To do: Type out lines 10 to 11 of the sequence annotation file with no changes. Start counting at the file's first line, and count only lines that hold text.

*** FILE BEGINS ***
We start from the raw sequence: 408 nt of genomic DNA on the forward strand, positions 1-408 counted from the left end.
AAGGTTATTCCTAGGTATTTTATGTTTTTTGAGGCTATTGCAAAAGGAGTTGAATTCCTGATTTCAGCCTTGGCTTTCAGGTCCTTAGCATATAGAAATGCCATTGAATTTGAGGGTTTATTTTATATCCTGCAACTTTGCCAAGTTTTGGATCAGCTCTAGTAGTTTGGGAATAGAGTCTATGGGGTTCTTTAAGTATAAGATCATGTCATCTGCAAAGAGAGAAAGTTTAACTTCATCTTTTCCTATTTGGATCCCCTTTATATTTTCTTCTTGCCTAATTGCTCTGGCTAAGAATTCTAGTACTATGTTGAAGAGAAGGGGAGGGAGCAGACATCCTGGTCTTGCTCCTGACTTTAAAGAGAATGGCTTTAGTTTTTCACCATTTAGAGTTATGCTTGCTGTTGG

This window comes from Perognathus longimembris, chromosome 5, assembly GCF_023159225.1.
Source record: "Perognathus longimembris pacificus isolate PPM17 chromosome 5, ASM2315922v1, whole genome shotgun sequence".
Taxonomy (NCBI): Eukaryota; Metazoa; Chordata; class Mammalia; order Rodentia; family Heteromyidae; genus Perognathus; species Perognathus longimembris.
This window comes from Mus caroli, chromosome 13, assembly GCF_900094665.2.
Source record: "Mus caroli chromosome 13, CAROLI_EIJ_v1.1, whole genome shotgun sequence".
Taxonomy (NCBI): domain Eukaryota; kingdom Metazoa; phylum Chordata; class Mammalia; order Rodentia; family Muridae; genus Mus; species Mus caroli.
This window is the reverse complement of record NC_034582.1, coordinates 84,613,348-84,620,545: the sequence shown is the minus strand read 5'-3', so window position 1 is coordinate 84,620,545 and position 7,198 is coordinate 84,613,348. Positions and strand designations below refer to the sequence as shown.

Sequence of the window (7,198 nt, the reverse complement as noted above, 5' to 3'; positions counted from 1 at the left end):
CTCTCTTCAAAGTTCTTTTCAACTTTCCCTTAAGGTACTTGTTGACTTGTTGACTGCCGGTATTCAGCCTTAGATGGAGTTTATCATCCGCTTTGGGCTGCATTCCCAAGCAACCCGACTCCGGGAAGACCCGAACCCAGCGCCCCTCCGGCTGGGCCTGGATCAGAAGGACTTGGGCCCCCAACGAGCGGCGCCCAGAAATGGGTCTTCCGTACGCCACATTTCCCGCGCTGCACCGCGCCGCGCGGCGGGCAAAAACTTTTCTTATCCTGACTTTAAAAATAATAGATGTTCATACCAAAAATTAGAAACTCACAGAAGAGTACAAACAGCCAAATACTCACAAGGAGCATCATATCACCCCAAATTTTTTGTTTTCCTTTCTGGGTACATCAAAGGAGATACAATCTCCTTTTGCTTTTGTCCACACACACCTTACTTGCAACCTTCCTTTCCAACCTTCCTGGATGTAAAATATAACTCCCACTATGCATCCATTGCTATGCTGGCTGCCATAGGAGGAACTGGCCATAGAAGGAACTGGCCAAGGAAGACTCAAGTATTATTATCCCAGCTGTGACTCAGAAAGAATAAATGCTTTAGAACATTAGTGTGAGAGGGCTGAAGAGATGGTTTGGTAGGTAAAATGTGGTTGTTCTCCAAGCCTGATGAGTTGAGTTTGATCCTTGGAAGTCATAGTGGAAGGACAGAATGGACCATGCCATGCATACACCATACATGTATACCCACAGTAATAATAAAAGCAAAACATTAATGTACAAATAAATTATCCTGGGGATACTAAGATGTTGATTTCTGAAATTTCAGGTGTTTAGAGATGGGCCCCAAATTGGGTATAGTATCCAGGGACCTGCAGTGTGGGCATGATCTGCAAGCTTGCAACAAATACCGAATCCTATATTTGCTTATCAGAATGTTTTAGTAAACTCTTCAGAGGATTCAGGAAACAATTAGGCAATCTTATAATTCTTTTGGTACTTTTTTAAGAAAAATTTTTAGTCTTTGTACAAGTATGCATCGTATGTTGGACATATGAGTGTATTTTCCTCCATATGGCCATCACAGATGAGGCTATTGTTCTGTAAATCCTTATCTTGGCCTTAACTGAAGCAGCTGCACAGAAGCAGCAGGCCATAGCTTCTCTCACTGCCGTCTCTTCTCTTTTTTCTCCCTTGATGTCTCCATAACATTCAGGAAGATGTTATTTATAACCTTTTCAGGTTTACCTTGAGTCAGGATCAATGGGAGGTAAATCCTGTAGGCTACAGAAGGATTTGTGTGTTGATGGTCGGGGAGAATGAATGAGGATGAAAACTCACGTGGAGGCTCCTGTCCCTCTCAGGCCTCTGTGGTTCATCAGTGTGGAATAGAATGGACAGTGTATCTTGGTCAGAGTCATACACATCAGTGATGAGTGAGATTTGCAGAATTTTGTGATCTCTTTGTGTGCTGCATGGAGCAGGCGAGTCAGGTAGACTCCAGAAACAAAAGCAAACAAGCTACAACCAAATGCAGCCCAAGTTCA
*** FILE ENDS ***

Sequence of the window (7,198 nt, the reverse complement as noted above, 5' to 3'; positions counted from 1 at the left end):
CTCTCTTCAAAGTTCTTTTCAACTTTCCCTTAAGGTACTTGTTGACTTGTTGACTGCCGGTATTCAGCCTTAGATGGAGTTTATCATCCGCTTTGGGCTGCATTCCCAAGCAACCCGACTCCGGGAAGACCCGAACCCAGCGCCCCTCCGGCTGGGCCTGGATCAGAAGGACTTGGGCCCCCAACGAGCGGCGCCCAGAAATGGGTCTTCCGTACGCCACATTTCCCGCGCTGCACCGCGCCGCGCGGCGGGCAAAAACTTTTCTTATCCTGACTTTAAAAATAATAGATGTTCATACCAAAAATTAGAAACTCACAGAAGAGTACAAACAGCCAAATACTCACAAGGAGCATCATATCACCCCAAATTTTTTGTTTTCCTTTCTGGGTACATCAAAGGAGATACAATCTCCTTTTGCTTTTGTCCACACACACCTTACTTGCAACCTTCCTTTCCAACCTTCCTGGATGTAAAATATAACTCCCACTATGCATCCATTGCTATGCTGGCTGCCATAGGAGGAACTGGCCATAGAAGGAACTGGCCAAGGAAGACTCAAGTATTATTATCCCAGCTGTGACTCAGAAAGAATAAATGCTTTAGAACATTAGTGTGAGAGGGCTGAAGAGATGGTTTGGTAGGTAAAATGTGGTTGTTCTCCAAGCCTGATGAGTTGAGTTTGATCCTTGGAAGTCATAGTGGAAGGACAGAATGGACCATGCCATGCATACACCATACATGTATACCCACAGTAATAATAAAAGCAAAACATTAATGTACAAATAAATTATCCTGGGGATACTAAGATGTTGATTTCTGAAATTTCAGGTGTTTAGAGATGGGCCCCAAATTGGGTATAGTATCCAGGGACCTGCAGTGTGGGCATGATCTGCAAGCTTGCAACAAATACCGAATCCTATATTTGCTTATCAGAATGTTTTAGTAAACTCTTCAGAGGATTCAGGAAACAATTAGGCAATCTTATAATTCTTTTGGTACTTTTTTAAGAAAAATTTTTAGTCTTTGTACAAGTATGCATCGTATGTTGGACATATGAGTGTATTTTCCTCCATATGGCCATCACAGATGAGGCTATTGTTCTGTAAATCCTTATCTTGGCCTTAACTGAAGCAGCTGCACAGAAGCAGCAGGCCATAGCTTCTCTCACTGCCGTCTCTTCTCTTTTTTCTCCCTTGATGTCTCCATAACATTCAGGAAGATGTTATTTATAACCTTTTCAGGTTTACCTTGAGTCAGGATCAATGGGAGGTAAATCCTGTAGGCTACAGAAGGATTTGTGTGTTGATGGTCGGGGAGAATGAATGAGGATGAAAACTCACGTGGAGGCTCCTGTCCCTCTCAGGCCTCTGTGGTTCATCAGTGTGGAATAGAATGGACAGTGTATCTTGGTCAGAGTCATACACATCAGTGATGAGTGAGATTTGCAGAATTTTGTGATCTCTTTGTGTGCTGCATGGAGCAGGCGAGTCAGGTAGACTCCAGAAACAAAAGCAAACAAGCTACAACCAAATGCAGCCCAAGTTCA